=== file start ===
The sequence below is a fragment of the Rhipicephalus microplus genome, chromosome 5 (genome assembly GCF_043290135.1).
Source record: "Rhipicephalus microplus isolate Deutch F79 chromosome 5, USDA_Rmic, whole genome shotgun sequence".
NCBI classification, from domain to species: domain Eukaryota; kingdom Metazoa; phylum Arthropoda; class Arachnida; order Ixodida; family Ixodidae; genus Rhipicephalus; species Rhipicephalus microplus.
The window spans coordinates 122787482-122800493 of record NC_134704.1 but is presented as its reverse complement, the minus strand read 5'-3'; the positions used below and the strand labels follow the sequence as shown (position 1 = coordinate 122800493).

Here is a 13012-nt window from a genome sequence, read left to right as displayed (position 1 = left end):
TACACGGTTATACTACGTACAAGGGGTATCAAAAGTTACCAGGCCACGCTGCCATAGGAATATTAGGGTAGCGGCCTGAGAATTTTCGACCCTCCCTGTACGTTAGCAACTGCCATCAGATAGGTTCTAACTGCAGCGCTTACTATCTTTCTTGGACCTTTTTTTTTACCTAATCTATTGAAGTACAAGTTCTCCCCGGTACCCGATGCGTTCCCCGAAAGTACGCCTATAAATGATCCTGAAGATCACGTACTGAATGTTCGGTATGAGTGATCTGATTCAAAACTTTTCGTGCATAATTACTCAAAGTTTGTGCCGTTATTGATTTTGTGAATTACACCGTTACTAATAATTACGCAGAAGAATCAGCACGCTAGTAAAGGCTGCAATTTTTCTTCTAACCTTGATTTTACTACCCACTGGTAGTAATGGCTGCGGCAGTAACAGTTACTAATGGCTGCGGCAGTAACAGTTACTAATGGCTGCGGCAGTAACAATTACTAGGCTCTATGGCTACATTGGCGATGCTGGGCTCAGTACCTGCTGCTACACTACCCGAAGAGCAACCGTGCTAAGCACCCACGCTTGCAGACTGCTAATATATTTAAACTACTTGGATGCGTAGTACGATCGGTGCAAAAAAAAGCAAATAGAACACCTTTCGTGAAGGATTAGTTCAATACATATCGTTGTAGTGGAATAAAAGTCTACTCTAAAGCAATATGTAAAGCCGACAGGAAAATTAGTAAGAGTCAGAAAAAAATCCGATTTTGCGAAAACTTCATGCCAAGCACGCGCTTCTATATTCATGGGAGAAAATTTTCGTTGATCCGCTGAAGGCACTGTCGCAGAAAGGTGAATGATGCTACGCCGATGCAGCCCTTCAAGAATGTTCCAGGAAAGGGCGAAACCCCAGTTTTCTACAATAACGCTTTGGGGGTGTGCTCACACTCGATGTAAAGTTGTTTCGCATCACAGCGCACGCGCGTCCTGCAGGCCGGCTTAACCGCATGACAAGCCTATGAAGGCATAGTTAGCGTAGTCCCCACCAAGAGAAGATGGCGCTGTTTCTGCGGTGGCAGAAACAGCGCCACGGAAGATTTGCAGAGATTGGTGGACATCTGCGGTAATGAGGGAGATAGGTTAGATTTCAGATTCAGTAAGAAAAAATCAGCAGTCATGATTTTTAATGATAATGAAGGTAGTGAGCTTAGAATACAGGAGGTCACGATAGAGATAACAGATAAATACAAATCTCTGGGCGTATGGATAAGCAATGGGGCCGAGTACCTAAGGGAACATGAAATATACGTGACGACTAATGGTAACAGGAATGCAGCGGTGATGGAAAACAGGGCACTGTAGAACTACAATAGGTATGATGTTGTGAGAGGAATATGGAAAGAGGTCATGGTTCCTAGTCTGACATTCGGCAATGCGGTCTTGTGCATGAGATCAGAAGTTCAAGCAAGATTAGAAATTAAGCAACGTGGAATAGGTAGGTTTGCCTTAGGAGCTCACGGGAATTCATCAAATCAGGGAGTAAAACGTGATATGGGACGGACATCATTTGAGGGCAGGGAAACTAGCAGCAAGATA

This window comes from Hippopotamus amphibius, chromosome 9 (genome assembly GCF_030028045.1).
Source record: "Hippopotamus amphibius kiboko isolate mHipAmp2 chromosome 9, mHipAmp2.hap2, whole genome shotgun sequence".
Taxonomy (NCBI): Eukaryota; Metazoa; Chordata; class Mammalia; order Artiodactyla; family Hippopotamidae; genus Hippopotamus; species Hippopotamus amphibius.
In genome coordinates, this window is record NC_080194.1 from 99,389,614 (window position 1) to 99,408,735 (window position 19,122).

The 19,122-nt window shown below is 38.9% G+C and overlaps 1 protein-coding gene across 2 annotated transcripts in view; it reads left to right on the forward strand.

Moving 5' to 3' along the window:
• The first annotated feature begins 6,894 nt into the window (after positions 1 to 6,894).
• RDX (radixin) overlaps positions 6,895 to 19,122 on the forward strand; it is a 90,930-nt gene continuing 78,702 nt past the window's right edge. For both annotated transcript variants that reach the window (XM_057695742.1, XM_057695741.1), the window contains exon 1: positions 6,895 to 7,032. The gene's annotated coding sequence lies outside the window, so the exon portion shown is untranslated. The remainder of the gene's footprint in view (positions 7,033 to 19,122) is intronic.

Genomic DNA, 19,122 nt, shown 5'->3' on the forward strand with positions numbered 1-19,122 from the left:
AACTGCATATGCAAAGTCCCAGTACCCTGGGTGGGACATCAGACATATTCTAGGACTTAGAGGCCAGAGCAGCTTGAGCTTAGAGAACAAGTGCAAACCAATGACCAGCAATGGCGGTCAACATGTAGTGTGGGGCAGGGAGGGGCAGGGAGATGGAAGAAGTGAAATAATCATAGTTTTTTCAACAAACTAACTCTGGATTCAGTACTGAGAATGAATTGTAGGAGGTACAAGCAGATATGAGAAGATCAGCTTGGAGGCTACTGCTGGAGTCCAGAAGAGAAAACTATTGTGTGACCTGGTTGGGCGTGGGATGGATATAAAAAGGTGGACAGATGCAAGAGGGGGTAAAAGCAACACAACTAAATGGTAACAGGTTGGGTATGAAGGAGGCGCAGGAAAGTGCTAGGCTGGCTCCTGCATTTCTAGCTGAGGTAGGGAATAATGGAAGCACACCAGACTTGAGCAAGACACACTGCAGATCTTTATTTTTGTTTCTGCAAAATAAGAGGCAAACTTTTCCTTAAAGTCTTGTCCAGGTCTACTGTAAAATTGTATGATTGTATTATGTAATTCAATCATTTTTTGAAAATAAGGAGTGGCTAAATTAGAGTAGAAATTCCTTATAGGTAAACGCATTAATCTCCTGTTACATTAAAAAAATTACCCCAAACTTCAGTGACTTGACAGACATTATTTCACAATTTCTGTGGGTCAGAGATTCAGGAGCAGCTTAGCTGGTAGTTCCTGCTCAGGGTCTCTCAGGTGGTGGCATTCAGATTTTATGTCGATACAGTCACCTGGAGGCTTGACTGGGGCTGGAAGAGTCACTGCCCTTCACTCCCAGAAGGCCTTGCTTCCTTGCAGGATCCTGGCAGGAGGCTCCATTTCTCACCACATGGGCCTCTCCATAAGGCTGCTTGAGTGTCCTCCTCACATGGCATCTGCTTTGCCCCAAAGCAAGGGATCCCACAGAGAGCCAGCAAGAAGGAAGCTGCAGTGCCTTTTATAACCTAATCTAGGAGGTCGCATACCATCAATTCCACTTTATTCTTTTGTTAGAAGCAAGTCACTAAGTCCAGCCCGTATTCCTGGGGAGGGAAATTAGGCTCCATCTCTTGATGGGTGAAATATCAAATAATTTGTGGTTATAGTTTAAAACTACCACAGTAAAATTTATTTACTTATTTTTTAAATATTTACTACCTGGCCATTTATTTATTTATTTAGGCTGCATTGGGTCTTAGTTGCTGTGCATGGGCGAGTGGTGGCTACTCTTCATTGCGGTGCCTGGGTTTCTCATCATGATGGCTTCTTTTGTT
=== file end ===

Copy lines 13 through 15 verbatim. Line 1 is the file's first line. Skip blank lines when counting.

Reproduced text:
• The first annotated feature begins 6,894 nt into the window (after positions 1 to 6,894).
• RDX (radixin) overlaps positions 6,895 to 19,122 on the forward strand; it is a 90,930-nt gene continuing 78,702 nt past the window's right edge. For both annotated transcript variants that reach the window (XM_057695742.1, XM_057695741.1), the window contains exon 1: positions 6,895 to 7,032. The gene's annotated coding sequence lies outside the window, so the exon portion shown is untranslated. The remainder of the gene's footprint in view (positions 7,033 to 19,122) is intronic.

Genomic DNA, 19,122 nt, shown 5'->3' on the forward strand with positions numbered 1-19,122 from the left: